“The governor’s deep understanding of China, and close relationship with Chinese President Xi Jinping, uniquely qualifies him for this vital post. For manufacturers, China stands as one of our largest trade and investment partners, but it is also a major challenge, imposing a range of market-distorting policies and practices that impact manufacturers in the United States,” said Timmons. “I have full confidence that Gov. Branstad will help forge a strong U.S.–China relationship that is based on the principles of fairness, respect and, most importantly, the rule of law. He understands that manufacturers are committed to building meaningful ties with China—but will not settle for anything less than a free and fair competitive landscape where both countries are playing by the same rules.”
“As the leader of an Iowa-based equipment manufacturer, I have worked closely with Gov. Branstad over the course of his many years of service to the state of Iowa,” said Andringa. “The governor is a pragmatic and inclusive leader who knows how to bring people together to solve problems and pursue opportunities. He has more than 30 years of experience working closely with Chinese leaders and has proudly hosted them in Iowa on numerous occasions. The governor knows the importance of a strong and constructive relationship with one of our largest trading partners, and he has the experience needed to represent us effectively in Beijing.”
CONTACT: Jennifer Drogus (202) 637-3090
NAM Tells Congress to Put Politics Aside and Restore Bank to Full Functionality
National Association of Manufacturers (NAM) President and CEO Jay Timmons issued the following statement calling on Congress to use the lame-duck session to restore the U.S. Export-Import (Ex-Im) Bank to full functionality:
“As long as the Ex-Im Bank cannot fully operate, America will lose manufacturing jobs to other countries, which are winning new sales and manufacturing while our hands are tied. It’s time for Congress to show some backbone—and real leadership—to make the agency work again for hardworking Americans across the country. Jobs and livelihoods cannot be sacrificed to score a political point. A supermajority of Congress has already settled the question of Ex-Im reauthorization. Voters just reaffirmed the importance they place on strengthening manufacturing, and manufacturers need a fully functional Ex-Im Bank to compete and win again in the global economy. Anything less means manufacturers in the United States will lose. In fact, our foreign competitors would love to see the Ex-Im Bank remain hobbled.”
CONTACT: Jennifer Drogus, (202) 637-3090
The National Association of Manufacturers (NAM) today urged the U.S. government and other stakeholders to address trade barriers faced by manufacturers in the United States in markets around the world. In its detailed submission to the Office of the U.S. Trade Representative for its National Trade Estimate Report (NTE), the NAM described a wide variety of foreign trade barriers that undermine the ability of manufacturers in the U.S. market to compete on a level playing field in international markets, which, in turn, undermines U.S. economic opportunities here at home. Read More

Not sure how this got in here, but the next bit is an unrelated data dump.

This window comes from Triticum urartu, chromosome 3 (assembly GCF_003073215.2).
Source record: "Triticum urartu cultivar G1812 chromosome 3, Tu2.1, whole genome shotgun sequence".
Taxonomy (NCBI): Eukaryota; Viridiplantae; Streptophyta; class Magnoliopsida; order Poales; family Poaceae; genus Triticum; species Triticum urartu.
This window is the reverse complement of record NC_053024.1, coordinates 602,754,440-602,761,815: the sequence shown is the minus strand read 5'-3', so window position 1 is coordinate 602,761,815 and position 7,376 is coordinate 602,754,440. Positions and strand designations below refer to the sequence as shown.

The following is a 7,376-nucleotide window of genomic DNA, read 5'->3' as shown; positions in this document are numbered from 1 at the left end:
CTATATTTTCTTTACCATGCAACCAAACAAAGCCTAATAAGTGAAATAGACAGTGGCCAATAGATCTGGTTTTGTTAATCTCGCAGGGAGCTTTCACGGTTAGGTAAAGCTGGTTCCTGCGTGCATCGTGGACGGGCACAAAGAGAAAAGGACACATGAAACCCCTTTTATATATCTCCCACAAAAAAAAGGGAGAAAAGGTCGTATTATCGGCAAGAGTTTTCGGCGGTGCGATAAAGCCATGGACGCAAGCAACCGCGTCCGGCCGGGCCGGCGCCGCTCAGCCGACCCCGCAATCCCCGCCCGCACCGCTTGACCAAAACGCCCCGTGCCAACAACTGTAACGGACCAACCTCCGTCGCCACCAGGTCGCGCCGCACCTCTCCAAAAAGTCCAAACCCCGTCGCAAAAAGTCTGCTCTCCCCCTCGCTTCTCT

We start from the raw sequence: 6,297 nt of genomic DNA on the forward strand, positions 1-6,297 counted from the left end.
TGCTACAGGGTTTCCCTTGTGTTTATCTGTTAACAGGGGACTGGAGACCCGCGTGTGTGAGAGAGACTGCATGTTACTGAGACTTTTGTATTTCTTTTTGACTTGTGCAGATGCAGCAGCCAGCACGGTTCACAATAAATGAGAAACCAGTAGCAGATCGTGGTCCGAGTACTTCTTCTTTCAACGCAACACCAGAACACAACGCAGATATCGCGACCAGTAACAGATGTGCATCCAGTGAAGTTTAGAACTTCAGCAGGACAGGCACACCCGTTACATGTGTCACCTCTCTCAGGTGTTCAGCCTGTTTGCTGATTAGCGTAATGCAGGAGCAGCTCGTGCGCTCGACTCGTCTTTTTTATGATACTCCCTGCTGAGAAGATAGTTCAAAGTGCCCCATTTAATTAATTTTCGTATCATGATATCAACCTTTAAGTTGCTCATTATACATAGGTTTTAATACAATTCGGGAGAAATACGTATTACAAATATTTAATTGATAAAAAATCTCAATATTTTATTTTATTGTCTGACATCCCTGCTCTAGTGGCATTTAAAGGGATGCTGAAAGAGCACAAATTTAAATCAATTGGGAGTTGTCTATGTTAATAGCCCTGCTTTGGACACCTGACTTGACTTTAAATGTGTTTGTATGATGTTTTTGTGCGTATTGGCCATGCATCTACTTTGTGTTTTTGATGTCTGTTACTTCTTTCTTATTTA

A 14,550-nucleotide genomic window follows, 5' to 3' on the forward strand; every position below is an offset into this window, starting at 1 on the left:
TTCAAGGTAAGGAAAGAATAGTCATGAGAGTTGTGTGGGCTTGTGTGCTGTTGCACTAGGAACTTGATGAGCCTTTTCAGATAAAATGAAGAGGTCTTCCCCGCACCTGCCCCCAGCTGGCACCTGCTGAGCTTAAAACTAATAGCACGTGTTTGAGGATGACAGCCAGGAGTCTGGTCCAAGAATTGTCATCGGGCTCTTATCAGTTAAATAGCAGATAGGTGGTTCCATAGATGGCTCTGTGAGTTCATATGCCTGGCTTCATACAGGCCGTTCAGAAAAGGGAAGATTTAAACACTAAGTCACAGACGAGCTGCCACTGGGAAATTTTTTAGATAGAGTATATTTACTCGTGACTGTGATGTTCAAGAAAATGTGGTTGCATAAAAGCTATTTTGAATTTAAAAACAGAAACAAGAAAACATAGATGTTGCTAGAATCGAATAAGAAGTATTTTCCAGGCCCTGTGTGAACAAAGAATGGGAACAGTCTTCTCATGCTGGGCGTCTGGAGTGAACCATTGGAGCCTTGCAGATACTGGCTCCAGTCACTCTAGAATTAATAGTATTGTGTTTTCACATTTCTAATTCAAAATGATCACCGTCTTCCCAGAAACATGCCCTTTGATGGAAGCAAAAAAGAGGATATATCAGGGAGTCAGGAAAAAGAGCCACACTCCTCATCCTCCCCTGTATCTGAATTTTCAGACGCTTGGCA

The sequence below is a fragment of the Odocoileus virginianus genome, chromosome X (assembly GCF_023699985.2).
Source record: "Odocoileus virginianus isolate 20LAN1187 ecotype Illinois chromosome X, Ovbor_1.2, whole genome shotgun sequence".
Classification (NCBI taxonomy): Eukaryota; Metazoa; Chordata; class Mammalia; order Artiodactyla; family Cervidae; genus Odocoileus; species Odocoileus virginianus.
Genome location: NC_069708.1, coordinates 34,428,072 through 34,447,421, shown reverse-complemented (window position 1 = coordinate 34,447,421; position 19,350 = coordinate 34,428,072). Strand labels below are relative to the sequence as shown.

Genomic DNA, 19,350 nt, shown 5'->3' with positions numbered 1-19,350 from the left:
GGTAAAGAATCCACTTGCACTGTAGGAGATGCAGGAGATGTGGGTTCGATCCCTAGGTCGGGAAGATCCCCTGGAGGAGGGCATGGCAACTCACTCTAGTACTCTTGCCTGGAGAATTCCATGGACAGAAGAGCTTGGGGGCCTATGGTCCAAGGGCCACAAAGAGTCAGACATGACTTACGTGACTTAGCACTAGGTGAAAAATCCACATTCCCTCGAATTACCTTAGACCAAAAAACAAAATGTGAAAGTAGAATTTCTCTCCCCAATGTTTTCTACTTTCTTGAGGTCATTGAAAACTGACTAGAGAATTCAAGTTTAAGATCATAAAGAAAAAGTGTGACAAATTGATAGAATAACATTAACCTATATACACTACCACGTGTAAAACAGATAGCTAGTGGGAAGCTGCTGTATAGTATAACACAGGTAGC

Texas Instruments Inc. (TI) is a Dallas, Texas–headquartered company that designs, manufactures, tests and sells a diverse portfolio of semiconductors and other products used by more than 100,000 of the world’s most innovative companies. TI’s semiconductors in particular are used in products that range from personal electronics and automobiles to industrial automation equipment, medical devices and heating, ventilation and air conditioning (HVAC) systems.
The global supply chain is critical for TI and all U.S. semiconductor companies that, on average, derive more than 80 percent of their total revenue overseas, with Asia representing more than half of that revenue. A semiconductor designed at one of TI’s U.S. facilities and fabricated at U.S. factories may be sent to Trans-Pacific Partnership (TPP) countries, such as Malaysia, for additional processing. From there, the semiconductor may then be shipped to a product distribution center in Singapore before being sent to the customer, which incorporates it into an end product and ships it anywhere in the world.
As Paula Collins, TI’s vice president of government relations, said on a recent NAM Trade Podcast, “A TI chip that was designed in Manchester, New Hampshire, may travel 13,000 miles around the world, and eventually end up in any country in the world.”
TI operates multiple manufacturing, design and other facilities in nine states across the United States. This includes semiconductor manufacturing facilities in Texas (Dallas area, Sherman and Richardson) and Maine (South Portland) as well as more than a dozen design facilities in states around the country, including Texas (Dallas area, Austin and Sugar Land), New Hampshire (Manchester) and Arizona (Tucson and Phoenix), just to name a few.
According to Ms. Collins, “The TPP will support jobs in the United States and enhance TI’s ability to compete in the rapidly growing Asia-Pacific region by eliminating tariffs on advanced electronics and establishing new rules of the road, including in areas that have not been addressed in previous trade agreements.” Beyond tariff elimination, TPP benefits for TI include the following:
- A prohibition on forced technology transfers as a condition of market access or investment
- A requirement that partner countries accept commercial products with encryption without additional disclosure of confidential intellectual property or source code